[Milton-L] Thinking or Rehearsing?

Carol Barton cbartonphd1 at verizon.net
Wed Feb 20 20:28:22 EST 2008


Responding to Prof. Bryson's thoughtful post, which reads in part:

MB: "Interesting...I am familiar with the prose (and make it a major component of my courses on Milton--I am lucky enough to get to teach a Milton course each semester, in fact...SoCal students seem to respond to him!). I also agree with this:"

[CB1: "none of the old truths about the physical universe or kingly divinity or the flatness of the world or even the contents of the Bible (as "translated" by the clerisy) can be relied upon, and all one can know is what his own right reason tells him, as informed by the Holy Spirit"]

And that agreement is reflected in my own use of the Milton-as-pedagogue sort of argument. I wonder, though, about why that questioning of "the old truths" seems so often to run into a "none shall pass" roadblock over the ways in which Milton is/may be/may not be using ideas of "God." Why is it simply naive to read the Father as (at least in part) manipulative and tyrannical? I ask the same question about readings of Satan as heroic, Adam as chivalrous, Eve as seductive, etc. 

I do not, however, mean to imply that I am necessarily advocating such readings (so much as I am advocating making a space available for them...a space that is not simply labled "Error--Do Not Approach"). I do not, for example, think Satan simply and unproblematically heroic. In my view, he is presented as a master of the appearance of heroism, and as having a moment or two in which he approaches living up to that appearance, but no more. Adam may, indeed, have a chivalrous moment or two, but he has plenty of rather more sniveling and petulant moments. Eve certainly can be seen as seductive, but her character is ever so much more than that. And the Father...ah, yes, the Father. Nothing either simple or unproblematic about that character, so far as I can tell.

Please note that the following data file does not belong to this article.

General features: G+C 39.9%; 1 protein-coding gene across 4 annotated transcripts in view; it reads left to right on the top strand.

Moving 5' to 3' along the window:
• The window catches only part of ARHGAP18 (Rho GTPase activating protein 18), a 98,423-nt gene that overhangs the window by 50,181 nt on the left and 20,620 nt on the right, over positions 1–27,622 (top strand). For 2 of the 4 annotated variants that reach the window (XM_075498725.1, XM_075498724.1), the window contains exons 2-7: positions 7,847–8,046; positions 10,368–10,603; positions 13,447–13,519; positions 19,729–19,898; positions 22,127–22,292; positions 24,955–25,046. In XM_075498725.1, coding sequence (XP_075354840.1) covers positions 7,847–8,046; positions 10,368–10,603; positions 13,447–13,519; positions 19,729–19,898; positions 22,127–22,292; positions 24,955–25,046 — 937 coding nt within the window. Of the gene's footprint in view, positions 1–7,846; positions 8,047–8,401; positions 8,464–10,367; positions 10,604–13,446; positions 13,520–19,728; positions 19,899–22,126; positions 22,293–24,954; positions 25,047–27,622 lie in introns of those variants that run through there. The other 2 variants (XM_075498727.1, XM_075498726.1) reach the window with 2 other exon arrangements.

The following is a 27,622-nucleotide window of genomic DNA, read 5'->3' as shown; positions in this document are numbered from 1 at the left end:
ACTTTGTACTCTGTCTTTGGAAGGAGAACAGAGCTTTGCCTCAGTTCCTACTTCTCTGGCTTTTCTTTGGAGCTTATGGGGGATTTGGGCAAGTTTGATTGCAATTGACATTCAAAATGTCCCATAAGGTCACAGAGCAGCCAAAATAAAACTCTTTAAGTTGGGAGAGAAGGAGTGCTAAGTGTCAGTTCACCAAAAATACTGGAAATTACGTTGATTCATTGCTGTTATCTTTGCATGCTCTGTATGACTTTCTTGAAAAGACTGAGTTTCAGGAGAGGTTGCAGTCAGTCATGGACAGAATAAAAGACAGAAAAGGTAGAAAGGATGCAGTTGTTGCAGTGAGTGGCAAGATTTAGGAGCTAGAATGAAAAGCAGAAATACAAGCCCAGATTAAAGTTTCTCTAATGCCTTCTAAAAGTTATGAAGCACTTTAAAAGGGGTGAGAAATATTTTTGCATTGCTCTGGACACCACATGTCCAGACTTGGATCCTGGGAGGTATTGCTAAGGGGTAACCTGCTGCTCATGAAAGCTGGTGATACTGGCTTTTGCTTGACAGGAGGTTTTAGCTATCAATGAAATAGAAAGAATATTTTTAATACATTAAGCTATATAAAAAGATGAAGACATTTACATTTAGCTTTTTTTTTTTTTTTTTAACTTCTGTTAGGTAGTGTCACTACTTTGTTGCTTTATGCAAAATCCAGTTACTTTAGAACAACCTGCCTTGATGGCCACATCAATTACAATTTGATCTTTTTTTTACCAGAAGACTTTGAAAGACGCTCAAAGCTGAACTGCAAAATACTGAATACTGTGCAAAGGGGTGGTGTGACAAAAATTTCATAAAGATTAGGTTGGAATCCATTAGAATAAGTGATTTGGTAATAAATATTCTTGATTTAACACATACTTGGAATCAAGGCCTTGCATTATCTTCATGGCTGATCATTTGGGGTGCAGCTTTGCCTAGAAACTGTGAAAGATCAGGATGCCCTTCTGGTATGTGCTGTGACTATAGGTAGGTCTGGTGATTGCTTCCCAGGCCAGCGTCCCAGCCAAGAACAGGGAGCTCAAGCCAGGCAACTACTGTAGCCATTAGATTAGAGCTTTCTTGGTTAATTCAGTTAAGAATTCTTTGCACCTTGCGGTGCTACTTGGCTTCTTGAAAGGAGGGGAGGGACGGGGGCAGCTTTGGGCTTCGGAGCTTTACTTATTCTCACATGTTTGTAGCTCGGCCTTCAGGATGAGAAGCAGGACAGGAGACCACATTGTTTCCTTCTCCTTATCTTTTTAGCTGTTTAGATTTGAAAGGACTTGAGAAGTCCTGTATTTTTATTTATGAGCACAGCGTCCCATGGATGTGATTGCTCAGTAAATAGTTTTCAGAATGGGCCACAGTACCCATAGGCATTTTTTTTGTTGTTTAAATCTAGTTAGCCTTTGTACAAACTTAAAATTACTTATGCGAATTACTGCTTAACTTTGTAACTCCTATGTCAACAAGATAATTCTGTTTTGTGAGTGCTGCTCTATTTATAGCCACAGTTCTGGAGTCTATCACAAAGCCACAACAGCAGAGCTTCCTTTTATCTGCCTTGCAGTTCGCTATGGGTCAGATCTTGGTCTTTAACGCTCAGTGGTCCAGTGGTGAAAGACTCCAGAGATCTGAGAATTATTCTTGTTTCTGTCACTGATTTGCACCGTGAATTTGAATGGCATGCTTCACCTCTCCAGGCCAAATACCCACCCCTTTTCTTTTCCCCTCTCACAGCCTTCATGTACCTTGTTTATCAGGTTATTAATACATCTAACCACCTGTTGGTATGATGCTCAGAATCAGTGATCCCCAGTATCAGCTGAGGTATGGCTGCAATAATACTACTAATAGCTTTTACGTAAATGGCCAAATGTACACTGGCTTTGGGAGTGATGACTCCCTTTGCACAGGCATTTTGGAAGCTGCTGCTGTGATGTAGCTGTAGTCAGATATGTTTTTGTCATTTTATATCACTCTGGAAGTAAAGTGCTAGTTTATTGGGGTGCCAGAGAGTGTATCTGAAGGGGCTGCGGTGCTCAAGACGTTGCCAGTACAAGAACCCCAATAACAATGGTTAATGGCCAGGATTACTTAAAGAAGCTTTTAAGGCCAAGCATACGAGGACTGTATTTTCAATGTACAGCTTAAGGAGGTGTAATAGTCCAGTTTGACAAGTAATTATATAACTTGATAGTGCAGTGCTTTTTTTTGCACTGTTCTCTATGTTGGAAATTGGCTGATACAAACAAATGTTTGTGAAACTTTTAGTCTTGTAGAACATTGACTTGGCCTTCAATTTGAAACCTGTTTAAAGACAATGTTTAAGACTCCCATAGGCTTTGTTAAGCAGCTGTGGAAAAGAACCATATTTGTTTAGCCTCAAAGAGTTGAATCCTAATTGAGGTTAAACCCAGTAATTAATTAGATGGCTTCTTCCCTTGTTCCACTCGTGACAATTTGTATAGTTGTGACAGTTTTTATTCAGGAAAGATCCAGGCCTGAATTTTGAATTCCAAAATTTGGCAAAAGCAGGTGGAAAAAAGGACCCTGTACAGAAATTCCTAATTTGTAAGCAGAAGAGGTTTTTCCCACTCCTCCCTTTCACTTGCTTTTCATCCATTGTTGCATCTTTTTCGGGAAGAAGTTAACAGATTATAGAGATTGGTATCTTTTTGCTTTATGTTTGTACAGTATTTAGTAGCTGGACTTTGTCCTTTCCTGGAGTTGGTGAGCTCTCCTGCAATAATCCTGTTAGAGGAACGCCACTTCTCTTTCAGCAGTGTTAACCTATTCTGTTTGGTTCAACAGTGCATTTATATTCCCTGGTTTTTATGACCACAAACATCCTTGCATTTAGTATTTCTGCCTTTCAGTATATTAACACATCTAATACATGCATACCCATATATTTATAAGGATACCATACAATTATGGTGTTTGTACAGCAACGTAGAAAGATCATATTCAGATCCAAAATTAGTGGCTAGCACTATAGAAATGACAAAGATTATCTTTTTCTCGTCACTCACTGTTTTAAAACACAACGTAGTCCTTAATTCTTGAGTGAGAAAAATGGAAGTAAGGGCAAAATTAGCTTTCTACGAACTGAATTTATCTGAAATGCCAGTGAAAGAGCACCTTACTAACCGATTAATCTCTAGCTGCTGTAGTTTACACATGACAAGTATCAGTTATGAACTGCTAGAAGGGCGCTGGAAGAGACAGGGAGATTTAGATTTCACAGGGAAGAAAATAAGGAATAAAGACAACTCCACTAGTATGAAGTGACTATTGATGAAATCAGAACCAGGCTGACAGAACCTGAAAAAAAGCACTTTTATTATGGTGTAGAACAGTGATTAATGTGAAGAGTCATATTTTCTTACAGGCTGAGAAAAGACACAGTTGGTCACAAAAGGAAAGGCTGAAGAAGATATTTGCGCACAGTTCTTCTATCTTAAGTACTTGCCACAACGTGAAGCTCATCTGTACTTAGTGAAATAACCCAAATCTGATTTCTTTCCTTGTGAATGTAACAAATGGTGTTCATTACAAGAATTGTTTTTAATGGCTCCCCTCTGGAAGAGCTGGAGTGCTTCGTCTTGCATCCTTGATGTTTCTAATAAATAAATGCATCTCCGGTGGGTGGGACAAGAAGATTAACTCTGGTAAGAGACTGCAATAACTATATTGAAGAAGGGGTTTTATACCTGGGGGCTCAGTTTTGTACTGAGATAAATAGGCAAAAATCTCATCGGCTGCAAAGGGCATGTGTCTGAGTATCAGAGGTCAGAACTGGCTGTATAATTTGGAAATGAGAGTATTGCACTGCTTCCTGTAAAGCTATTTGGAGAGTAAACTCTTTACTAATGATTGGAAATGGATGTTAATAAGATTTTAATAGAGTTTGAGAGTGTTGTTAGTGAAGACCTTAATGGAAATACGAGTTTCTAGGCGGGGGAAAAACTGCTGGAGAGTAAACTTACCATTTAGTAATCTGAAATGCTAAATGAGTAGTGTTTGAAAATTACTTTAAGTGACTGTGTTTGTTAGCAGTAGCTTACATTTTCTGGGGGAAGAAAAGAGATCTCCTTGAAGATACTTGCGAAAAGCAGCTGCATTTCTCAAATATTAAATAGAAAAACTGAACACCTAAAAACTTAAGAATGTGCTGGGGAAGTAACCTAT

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CB: I am not advocating an "Error--Do Not Approach" stance either, Michael--nor am I sure that Milton is


Fish's argument was also something I encountered only after--years after, actually--I had first read Paradise Lost. What it enapsulated for me was not the experience of reading the poem. Far from it. What is captured for me was the experience of being "taught" the poem in a university setting. I realized, on reading, that my undergraduate instructor had been more or less cribbing from Fish, and teaching me to do the same. I was being taught to rehearse an argument, not think through one of my own, and I wonder whether--or to what extent--I may be doing the same thing with my own students today.

I also agree that Milton is concerned with the issue described below:

how to distinguish between propaganda, self-delusion, and the truth. 

But I would ask the Pontius Pilate question: "What is Truth?" (According to whom, as expressed in what words, images, concepts, etc.?)

Michael Bryson
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